GRHC - September 11th, 2013
After observing an ivory carver in Philadelphia in 1876, Julius Berkey was convinced that a wood carving machine would be an excellent idea for the Berkey & Gay woodworking department.
During the Exposition held in Philadelphia in 1876 Julius Berkey discovered Mr. Clarke. He was operating a small machine for ornamenting pieces of ivory. Berkey’s mind was a practical one, and after watching Clarke at his work for a short time, engaged him in conversation.
While the delicate little machine Clarke used served his purpose of decorating ivory, it would not be strong enough for carving wood. In addition, the cutters used were too small. Berkey learned that Clarke had designed the machine, and he seemed to possess the skill and mechanical knowledge necessary to design a larger and stronger one.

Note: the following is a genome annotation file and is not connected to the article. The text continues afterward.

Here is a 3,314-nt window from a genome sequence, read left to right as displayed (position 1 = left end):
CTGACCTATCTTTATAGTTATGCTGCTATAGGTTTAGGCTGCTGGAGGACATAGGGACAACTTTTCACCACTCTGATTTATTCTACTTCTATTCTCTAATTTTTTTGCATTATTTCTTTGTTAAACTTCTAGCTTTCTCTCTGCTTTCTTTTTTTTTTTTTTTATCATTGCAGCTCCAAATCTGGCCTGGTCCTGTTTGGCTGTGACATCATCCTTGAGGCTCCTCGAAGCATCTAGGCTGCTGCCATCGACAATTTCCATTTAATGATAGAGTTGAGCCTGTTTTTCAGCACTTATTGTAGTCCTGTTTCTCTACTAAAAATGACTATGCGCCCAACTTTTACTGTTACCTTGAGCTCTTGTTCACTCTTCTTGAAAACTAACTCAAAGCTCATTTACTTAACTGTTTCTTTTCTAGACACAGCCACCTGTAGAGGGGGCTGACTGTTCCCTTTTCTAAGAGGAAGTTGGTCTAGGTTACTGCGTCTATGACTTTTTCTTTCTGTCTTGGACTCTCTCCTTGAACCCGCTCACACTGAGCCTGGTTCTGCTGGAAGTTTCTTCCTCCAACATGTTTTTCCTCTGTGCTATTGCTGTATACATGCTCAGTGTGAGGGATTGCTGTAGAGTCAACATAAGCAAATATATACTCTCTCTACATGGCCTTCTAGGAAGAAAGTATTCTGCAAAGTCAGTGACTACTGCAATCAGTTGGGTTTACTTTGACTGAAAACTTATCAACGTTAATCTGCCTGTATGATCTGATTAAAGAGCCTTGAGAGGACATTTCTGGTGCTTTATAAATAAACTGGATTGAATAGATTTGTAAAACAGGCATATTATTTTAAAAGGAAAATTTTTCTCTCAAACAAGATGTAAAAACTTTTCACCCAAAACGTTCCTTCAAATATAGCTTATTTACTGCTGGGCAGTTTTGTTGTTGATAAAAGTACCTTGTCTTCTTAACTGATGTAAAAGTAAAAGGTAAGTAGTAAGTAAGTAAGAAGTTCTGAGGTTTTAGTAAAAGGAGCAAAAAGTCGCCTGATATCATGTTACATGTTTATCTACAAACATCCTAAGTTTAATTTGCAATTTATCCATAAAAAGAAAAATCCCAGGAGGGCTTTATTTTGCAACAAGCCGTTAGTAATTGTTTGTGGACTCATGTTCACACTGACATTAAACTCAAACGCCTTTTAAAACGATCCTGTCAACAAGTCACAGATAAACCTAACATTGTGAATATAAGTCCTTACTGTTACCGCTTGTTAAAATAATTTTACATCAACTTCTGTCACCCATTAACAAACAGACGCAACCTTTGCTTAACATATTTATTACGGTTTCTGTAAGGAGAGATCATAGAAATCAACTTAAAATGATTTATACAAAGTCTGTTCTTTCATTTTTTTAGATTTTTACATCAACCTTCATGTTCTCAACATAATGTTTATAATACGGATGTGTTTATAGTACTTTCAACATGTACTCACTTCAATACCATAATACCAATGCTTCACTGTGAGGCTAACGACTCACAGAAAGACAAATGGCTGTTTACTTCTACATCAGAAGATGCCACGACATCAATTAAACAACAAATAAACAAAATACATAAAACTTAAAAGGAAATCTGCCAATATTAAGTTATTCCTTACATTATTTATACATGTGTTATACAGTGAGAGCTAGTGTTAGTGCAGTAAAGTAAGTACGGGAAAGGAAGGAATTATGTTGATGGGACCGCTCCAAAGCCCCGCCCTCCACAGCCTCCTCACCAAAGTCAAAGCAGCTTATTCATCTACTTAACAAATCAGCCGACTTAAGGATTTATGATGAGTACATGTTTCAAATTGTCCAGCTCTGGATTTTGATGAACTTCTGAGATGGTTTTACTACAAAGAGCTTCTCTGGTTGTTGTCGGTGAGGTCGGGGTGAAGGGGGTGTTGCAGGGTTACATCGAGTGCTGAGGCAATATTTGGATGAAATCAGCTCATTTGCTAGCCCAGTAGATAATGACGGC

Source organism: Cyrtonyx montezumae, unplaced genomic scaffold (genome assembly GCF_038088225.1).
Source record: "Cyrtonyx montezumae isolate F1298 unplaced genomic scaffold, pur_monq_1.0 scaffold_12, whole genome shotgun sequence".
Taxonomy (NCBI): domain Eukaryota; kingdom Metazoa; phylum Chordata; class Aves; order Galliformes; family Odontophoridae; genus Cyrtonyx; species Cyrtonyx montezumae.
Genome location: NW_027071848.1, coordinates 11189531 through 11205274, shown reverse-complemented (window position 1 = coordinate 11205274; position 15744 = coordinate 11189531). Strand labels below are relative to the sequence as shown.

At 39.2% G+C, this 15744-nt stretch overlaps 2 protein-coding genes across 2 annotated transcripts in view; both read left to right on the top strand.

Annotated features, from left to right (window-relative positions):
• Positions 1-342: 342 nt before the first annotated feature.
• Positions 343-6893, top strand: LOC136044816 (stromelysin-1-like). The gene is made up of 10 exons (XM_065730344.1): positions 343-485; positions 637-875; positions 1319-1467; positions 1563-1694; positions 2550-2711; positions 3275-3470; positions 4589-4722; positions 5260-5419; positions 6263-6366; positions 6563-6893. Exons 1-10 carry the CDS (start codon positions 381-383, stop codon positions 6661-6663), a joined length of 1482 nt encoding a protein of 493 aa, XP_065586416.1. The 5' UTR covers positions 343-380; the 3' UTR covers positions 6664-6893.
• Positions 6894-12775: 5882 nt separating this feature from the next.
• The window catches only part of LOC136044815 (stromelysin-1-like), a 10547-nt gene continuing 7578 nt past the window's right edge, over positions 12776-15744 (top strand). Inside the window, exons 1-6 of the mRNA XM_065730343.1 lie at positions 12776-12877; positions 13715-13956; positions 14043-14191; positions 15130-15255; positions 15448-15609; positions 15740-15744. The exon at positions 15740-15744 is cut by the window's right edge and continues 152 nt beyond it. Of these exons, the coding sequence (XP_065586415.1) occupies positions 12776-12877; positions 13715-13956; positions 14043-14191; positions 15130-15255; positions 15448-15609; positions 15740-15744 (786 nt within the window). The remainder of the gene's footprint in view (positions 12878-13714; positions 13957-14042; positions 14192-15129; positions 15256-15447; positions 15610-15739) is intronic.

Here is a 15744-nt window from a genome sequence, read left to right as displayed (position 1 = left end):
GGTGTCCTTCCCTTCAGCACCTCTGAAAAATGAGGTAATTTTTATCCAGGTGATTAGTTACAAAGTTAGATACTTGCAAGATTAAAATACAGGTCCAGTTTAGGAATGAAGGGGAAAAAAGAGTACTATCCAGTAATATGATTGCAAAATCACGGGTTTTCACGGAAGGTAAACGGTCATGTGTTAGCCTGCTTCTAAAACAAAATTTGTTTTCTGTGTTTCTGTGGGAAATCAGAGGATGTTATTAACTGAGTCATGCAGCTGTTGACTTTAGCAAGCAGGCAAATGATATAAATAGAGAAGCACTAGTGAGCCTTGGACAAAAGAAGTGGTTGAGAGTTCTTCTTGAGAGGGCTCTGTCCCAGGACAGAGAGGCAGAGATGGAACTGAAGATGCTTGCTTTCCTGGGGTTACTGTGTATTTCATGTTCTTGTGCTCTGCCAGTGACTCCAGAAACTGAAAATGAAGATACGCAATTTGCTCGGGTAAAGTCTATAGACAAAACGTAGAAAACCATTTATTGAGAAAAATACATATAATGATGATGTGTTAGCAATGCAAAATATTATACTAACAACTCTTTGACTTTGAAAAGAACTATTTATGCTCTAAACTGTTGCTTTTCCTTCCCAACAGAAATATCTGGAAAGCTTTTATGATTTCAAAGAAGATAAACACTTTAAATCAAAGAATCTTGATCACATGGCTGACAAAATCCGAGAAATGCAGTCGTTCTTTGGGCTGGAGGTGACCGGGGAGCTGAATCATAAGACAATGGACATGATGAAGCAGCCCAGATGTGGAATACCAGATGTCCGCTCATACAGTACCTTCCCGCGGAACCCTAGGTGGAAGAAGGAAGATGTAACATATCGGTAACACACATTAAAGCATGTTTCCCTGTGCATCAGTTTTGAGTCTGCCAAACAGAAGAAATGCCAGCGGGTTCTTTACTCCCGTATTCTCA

Convinced that such a machine would be a valuable addition to the woodworking department of the Berkey & Gay Furniture Co., Clarke and Berkey entered into a contract immediately. Clarke agreed to take up residence in Grand Rapids. There he would supervise the construction of tools necessary to install a machinery-carving department in the company’s factory.
Clarke was so successful that the managers of competing factories called upon the machinery builders to supply them with the tools needed to produce machine-cut carving. The Porters were first to respond to the demand with a bench machine that permitted the cutting of a wider range of work than the Clarke machine possessed.
These new machines could only cut plain lines, thus the pieces still required finishing work by those masters, the hand-carvers.
|Keywords||WYCE; radio; Grand Rapids; Historical Commission; Berkey & Gay; furniture; carving; machines|
|Pubdate String||September 11th, 2013|